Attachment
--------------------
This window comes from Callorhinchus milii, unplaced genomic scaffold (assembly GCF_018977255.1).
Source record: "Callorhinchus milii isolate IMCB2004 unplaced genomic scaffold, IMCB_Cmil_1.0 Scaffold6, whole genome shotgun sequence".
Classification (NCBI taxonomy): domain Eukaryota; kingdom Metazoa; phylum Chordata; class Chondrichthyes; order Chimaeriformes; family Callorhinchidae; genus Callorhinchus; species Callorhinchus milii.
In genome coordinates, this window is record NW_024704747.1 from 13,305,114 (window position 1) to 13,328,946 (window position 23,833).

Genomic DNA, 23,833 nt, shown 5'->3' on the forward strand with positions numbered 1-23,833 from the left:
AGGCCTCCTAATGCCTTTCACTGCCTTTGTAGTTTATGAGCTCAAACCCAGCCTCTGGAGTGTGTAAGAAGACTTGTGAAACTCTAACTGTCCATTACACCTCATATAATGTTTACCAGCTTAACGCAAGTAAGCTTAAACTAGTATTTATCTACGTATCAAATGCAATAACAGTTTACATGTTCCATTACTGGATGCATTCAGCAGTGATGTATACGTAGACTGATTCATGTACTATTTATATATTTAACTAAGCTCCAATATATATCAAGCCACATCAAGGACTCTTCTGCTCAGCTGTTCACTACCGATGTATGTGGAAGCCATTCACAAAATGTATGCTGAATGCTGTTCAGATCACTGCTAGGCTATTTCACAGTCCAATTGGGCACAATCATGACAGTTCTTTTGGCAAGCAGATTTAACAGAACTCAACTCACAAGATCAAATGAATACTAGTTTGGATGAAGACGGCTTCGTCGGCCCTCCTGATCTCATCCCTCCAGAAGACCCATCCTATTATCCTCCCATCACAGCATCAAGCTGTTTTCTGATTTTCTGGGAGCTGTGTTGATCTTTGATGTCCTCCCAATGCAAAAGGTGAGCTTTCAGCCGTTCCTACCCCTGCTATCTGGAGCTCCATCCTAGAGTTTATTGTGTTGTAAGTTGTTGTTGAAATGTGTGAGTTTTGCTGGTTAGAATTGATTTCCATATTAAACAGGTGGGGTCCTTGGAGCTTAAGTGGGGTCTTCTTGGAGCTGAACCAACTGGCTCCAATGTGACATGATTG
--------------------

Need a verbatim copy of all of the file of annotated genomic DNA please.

This window comes from Callorhinchus milii, unplaced genomic scaffold (assembly GCF_018977255.1).
Source record: "Callorhinchus milii isolate IMCB2004 unplaced genomic scaffold, IMCB_Cmil_1.0 Scaffold6, whole genome shotgun sequence".
Classification (NCBI taxonomy): domain Eukaryota; kingdom Metazoa; phylum Chordata; class Chondrichthyes; order Chimaeriformes; family Callorhinchidae; genus Callorhinchus; species Callorhinchus milii.
In genome coordinates, this window is record NW_024704747.1 from 13,305,114 (window position 1) to 13,328,946 (window position 23,833).

Genomic DNA, 23,833 nt, shown 5'->3' on the forward strand with positions numbered 1-23,833 from the left:
AGGCCTCCTAATGCCTTTCACTGCCTTTGTAGTTTATGAGCTCAAACCCAGCCTCTGGAGTGTGTAAGAAGACTTGTGAAACTCTAACTGTCCATTACACCTCATATAATGTTTACCAGCTTAACGCAAGTAAGCTTAAACTAGTATTTATCTACGTATCAAATGCAATAACAGTTTACATGTTCCATTACTGGATGCATTCAGCAGTGATGTATACGTAGACTGATTCATGTACTATTTATATATTTAACTAAGCTCCAATATATATCAAGCCACATCAAGGACTCTTCTGCTCAGCTGTTCACTACCGATGTATGTGGAAGCCATTCACAAAATGTATGCTGAATGCTGTTCAGATCACTGCTAGGCTATTTCACAGTCCAATTGGGCACAATCATGACAGTTCTTTTGGCAAGCAGATTTAACAGAACTCAACTCACAAGATCAAATGAATACTAGTTTGGATGAAGACGGCTTCGTCGGCCCTCCTGATCTCATCCCTCCAGAAGACCCATCCTATTATCCTCCCATCACAGCATCAAGCTGTTTTCTGATTTTCTGGGAGCTGTGTTGATCTTTGATGTCCTCCCAATGCAAAAGGTGAGCTTTCAGCCGTTCCTACCCCTGCTATCTGGAGCTCCATCCTAGAGTTTATTGTGTTGTAAGTTGTTGTTGAAATGTGTGAGTTTTGCTGGTTAGAATTGATTTCCATATTAAACAGGTGGGGTCCTTGGAGCTTAAGTGGGGTCTTCTTGGAGCTGAACCAACTGGCTCCAATGTGACATGATTG